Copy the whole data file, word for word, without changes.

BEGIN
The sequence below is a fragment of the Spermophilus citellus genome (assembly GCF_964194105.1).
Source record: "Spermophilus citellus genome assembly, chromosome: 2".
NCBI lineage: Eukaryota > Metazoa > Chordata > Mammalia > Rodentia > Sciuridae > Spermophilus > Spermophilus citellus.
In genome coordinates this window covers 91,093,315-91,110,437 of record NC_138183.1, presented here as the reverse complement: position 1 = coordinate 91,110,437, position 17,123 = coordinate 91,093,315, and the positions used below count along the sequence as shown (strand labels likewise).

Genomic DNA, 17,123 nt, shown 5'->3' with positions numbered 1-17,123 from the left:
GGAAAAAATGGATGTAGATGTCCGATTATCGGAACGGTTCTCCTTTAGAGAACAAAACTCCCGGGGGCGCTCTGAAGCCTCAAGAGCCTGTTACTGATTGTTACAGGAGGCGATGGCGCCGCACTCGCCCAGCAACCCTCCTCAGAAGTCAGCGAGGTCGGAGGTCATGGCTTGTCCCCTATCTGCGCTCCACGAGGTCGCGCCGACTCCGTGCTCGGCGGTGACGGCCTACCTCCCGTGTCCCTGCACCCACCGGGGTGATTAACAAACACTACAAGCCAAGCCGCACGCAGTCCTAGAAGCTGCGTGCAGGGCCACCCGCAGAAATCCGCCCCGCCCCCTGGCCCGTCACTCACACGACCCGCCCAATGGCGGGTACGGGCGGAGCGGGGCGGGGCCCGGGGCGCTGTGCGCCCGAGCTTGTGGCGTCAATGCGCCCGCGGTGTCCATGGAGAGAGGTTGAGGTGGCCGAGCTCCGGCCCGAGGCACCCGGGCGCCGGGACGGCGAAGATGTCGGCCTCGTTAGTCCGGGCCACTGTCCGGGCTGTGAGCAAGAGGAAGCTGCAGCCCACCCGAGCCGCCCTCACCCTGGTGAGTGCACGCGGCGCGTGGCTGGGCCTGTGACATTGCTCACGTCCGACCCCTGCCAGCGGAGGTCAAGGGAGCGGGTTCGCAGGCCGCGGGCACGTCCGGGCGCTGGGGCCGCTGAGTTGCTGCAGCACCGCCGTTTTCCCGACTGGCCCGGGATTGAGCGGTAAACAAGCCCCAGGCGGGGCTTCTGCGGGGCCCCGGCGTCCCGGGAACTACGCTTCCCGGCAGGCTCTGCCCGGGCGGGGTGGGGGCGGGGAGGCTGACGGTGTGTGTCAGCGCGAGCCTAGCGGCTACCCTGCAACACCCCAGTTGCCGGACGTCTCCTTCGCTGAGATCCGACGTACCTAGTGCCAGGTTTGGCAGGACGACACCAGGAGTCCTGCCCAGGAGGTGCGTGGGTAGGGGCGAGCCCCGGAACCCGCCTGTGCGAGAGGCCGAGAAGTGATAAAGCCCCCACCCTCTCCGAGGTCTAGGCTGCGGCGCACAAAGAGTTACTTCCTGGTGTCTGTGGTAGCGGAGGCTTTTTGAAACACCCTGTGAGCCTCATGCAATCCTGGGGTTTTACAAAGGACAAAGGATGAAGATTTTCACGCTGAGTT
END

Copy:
The sequence below is a fragment of the Spermophilus citellus genome (assembly GCF_964194105.1).
Source record: "Spermophilus citellus genome assembly, chromosome: 2".
NCBI lineage: Eukaryota > Metazoa > Chordata > Mammalia > Rodentia > Sciuridae > Spermophilus > Spermophilus citellus.
In genome coordinates this window covers 91,093,315-91,110,437 of record NC_138183.1, presented here as the reverse complement: position 1 = coordinate 91,110,437, position 17,123 = coordinate 91,093,315, and the positions used below count along the sequence as shown (strand labels likewise).

Genomic DNA, 17,123 nt, shown 5'->3' with positions numbered 1-17,123 from the left:
GGAAAAAATGGATGTAGATGTCCGATTATCGGAACGGTTCTCCTTTAGAGAACAAAACTCCCGGGGGCGCTCTGAAGCCTCAAGAGCCTGTTACTGATTGTTACAGGAGGCGATGGCGCCGCACTCGCCCAGCAACCCTCCTCAGAAGTCAGCGAGGTCGGAGGTCATGGCTTGTCCCCTATCTGCGCTCCACGAGGTCGCGCCGACTCCGTGCTCGGCGGTGACGGCCTACCTCCCGTGTCCCTGCACCCACCGGGGTGATTAACAAACACTACAAGCCAAGCCGCACGCAGTCCTAGAAGCTGCGTGCAGGGCCACCCGCAGAAATCCGCCCCGCCCCCTGGCCCGTCACTCACACGACCCGCCCAATGGCGGGTACGGGCGGAGCGGGGCGGGGCCCGGGGCGCTGTGCGCCCGAGCTTGTGGCGTCAATGCGCCCGCGGTGTCCATGGAGAGAGGTTGAGGTGGCCGAGCTCCGGCCCGAGGCACCCGGGCGCCGGGACGGCGAAGATGTCGGCCTCGTTAGTCCGGGCCACTGTCCGGGCTGTGAGCAAGAGGAAGCTGCAGCCCACCCGAGCCGCCCTCACCCTGGTGAGTGCACGCGGCGCGTGGCTGGGCCTGTGACATTGCTCACGTCCGACCCCTGCCAGCGGAGGTCAAGGGAGCGGGTTCGCAGGCCGCGGGCACGTCCGGGCGCTGGGGCCGCTGAGTTGCTGCAGCACCGCCGTTTTCCCGACTGGCCCGGGATTGAGCGGTAAACAAGCCCCAGGCGGGGCTTCTGCGGGGCCCCGGCGTCCCGGGAACTACGCTTCCCGGCAGGCTCTGCCCGGGCGGGGTGGGGGCGGGGAGGCTGACGGTGTGTGTCAGCGCGAGCCTAGCGGCTACCCTGCAACACCCCAGTTGCCGGACGTCTCCTTCGCTGAGATCCGACGTACCTAGTGCCAGGTTTGGCAGGACGACACCAGGAGTCCTGCCCAGGAGGTGCGTGGGTAGGGGCGAGCCCCGGAACCCGCCTGTGCGAGAGGCCGAGAAGTGATAAAGCCCCCACCCTCTCCGAGGTCTAGGCTGCGGCGCACAAAGAGTTACTTCCTGGTGTCTGTGGTAGCGGAGGCTTTTTGAAACACCCTGTGAGCCTCATGCAATCCTGGGGTTTTACAAAGGACAAAGGATGAAGATTTTCACGCTGAGTT